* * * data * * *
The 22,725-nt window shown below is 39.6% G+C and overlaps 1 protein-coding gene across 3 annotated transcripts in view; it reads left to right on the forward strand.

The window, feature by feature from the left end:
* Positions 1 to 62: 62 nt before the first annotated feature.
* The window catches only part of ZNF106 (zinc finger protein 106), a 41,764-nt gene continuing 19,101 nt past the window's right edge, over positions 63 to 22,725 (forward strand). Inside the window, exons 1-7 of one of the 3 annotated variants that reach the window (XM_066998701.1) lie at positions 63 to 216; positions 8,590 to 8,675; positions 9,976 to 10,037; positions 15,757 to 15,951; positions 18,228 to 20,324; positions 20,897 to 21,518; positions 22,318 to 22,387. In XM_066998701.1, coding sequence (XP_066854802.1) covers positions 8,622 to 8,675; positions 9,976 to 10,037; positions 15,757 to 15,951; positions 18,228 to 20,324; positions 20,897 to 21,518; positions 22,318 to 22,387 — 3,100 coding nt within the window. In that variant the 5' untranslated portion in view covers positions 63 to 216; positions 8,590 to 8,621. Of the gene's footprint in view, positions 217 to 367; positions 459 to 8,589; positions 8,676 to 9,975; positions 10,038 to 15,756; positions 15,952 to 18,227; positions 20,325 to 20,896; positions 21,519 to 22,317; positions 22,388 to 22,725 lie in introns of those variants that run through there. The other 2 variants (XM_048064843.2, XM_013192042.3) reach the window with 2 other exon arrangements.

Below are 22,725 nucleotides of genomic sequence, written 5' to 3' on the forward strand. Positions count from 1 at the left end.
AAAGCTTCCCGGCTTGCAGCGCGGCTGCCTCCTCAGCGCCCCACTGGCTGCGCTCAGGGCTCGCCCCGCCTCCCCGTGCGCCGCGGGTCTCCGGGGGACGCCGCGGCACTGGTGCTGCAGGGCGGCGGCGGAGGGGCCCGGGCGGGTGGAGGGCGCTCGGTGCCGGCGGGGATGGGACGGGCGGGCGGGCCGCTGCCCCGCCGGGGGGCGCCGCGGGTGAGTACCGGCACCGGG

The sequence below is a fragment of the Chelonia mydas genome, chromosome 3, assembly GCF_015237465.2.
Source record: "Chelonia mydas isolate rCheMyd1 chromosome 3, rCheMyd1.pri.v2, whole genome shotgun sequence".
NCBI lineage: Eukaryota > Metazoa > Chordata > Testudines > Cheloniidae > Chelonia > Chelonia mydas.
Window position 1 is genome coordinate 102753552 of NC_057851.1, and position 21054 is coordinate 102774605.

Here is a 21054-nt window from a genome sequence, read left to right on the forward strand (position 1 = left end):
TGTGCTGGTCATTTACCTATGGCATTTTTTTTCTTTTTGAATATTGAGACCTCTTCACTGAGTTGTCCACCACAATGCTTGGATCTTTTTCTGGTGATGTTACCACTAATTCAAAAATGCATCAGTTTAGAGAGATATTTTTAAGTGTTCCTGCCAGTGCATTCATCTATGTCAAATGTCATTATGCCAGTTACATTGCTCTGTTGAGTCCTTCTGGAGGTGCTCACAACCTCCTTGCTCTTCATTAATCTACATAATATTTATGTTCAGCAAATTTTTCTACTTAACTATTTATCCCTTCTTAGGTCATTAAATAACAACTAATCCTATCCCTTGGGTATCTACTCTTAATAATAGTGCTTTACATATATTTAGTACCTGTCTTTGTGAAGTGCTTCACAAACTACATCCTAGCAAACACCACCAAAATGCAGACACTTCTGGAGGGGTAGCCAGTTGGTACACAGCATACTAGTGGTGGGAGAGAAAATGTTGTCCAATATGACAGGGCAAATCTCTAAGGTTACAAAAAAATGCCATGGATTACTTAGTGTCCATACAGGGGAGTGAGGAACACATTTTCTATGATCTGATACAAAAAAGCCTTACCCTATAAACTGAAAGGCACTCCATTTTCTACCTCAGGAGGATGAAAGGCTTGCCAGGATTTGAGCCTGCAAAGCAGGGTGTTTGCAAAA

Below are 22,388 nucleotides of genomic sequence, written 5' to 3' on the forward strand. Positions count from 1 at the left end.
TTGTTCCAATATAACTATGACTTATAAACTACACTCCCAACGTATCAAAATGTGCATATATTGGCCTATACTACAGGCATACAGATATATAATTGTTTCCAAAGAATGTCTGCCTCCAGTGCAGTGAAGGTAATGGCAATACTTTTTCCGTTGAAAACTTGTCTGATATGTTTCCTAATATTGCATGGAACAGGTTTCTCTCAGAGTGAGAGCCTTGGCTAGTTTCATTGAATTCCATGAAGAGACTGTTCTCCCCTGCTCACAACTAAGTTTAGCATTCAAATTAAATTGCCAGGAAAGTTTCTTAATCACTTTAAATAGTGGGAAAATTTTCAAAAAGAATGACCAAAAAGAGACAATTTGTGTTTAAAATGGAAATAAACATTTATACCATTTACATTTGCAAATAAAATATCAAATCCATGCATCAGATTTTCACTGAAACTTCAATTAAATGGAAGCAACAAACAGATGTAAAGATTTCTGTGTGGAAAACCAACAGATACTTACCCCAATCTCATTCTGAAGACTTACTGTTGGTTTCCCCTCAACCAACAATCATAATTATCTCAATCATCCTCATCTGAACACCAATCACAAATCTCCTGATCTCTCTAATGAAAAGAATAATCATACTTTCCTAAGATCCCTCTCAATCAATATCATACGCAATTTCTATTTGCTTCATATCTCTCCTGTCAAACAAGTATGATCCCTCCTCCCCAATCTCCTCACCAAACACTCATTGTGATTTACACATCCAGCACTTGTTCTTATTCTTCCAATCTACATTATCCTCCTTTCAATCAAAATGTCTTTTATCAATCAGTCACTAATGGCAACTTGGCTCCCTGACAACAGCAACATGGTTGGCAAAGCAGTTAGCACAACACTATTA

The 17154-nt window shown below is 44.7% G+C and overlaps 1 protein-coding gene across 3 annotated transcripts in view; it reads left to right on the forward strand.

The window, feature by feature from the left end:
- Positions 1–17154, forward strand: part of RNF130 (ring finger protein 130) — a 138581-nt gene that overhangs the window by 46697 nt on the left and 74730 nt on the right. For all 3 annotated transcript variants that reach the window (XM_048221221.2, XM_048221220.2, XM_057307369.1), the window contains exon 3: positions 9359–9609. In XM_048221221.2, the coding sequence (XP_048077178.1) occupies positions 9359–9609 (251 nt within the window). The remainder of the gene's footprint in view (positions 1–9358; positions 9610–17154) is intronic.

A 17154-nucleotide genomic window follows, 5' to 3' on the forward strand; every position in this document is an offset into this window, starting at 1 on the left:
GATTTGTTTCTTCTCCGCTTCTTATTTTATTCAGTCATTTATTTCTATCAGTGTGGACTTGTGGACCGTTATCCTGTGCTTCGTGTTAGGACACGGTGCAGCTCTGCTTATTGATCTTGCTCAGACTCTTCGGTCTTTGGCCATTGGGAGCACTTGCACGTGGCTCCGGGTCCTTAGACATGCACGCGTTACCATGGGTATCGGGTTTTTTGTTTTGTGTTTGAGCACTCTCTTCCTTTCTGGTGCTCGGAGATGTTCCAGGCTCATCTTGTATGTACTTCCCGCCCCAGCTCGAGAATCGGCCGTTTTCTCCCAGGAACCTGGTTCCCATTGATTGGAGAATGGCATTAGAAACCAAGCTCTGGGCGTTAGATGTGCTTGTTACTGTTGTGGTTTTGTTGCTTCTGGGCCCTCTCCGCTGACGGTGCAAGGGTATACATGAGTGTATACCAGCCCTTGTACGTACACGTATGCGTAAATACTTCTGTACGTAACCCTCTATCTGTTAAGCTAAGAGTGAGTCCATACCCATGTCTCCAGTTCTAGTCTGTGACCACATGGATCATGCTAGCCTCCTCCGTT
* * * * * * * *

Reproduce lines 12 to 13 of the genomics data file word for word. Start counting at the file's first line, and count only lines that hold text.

TGTGCTGGTCATTTACCTATGGCATTTTTTTTCTTTTTGAATATTGAGACCTCTTCACTGAGTTGTCCACCACAATGCTTGGATCTTTTTCTGGTGATGTTACCACTAATTCAAAAATGCATCAGTTTAGAGAGATATTTTTAAGTGTTCCTGCCAGTGCATTCATCTATGTCAAATGTCATTATGCCAGTTACATTGCTCTGTTGAGTCCTTCTGGAGGTGCTCACAACCTCCTTGCTCTTCATTAATCTACATAATATTTATGTTCAGCAAATTTTTCTACTTAACTATTTATCCCTTCTTAGGTCATTAAATAACAACTAATCCTATCCCTTGGGTATCTACTCTTAATAATAGTGCTTTACATATATTTAGTACCTGTCTTTGTGAAGTGCTTCACAAACTACATCCTAGCAAACACCACCAAAATGCAGACACTTCTGGAGGGGTAGCCAGTTGGTACACAGCATACTAGTGGTGGGAGAGAAAATGTTGTCCAATATGACAGGGCAAATCTCTAAGGTTACAAAAAAATGCCATGGATTACTTAGTGTCCATACAGGGGAGTGAGGAACACATTTTCTATGATCTGATACAAAAAAGCCTTACCCTATAAACTGAAAGGCACTCCATTTTCTACCTCAGGAGGATGAAAGGCTTGCCAGGATTTGAGCCTGCAAAGCAGGGTGTTTGCAAAA

Below are 22,388 nucleotides of genomic sequence, written 5' to 3' on the forward strand. Positions count from 1 at the left end.